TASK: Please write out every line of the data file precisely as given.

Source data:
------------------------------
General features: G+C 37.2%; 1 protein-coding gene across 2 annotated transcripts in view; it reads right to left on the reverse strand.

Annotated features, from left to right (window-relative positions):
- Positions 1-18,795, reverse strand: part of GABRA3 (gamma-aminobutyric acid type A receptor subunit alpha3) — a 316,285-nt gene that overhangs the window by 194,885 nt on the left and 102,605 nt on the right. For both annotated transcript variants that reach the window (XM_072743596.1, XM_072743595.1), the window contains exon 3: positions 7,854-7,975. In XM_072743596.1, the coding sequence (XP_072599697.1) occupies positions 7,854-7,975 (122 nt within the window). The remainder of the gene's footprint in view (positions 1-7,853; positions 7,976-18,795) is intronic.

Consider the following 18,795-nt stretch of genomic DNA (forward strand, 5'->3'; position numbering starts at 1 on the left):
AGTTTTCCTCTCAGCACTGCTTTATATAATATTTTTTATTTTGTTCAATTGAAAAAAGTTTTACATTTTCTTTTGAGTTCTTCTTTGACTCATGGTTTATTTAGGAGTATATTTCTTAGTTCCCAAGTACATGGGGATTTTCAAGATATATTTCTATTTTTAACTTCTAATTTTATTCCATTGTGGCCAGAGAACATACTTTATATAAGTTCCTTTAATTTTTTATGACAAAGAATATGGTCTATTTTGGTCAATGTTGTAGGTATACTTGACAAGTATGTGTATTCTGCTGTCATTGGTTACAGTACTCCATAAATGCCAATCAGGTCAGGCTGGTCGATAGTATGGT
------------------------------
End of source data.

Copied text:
General features: G+C 37.2%; 1 protein-coding gene across 2 annotated transcripts in view; it reads right to left on the reverse strand.

Annotated features, from left to right (window-relative positions):
- Positions 1-18,795, reverse strand: part of GABRA3 (gamma-aminobutyric acid type A receptor subunit alpha3) — a 316,285-nt gene that overhangs the window by 194,885 nt on the left and 102,605 nt on the right. For both annotated transcript variants that reach the window (XM_072743596.1, XM_072743595.1), the window contains exon 3: positions 7,854-7,975. In XM_072743596.1, the coding sequence (XP_072599697.1) occupies positions 7,854-7,975 (122 nt within the window). The remainder of the gene's footprint in view (positions 1-7,853; positions 7,976-18,795) is intronic.

Consider the following 18,795-nt stretch of genomic DNA (forward strand, 5'->3'; position numbering starts at 1 on the left):
AGTTTTCCTCTCAGCACTGCTTTATATAATATTTTTTATTTTGTTCAATTGAAAAAAGTTTTACATTTTCTTTTGAGTTCTTCTTTGACTCATGGTTTATTTAGGAGTATATTTCTTAGTTCCCAAGTACATGGGGATTTTCAAGATATATTTCTATTTTTAACTTCTAATTTTATTCCATTGTGGCCAGAGAACATACTTTATATAAGTTCCTTTAATTTTTTATGACAAAGAATATGGTCTATTTTGGTCAATGTTGTAGGTATACTTGACAAGTATGTGTATTCTGCTGTCATTGGTTACAGTACTCCATAAATGCCAATCAGGTCAGGCTGGTCGATAGTATGGT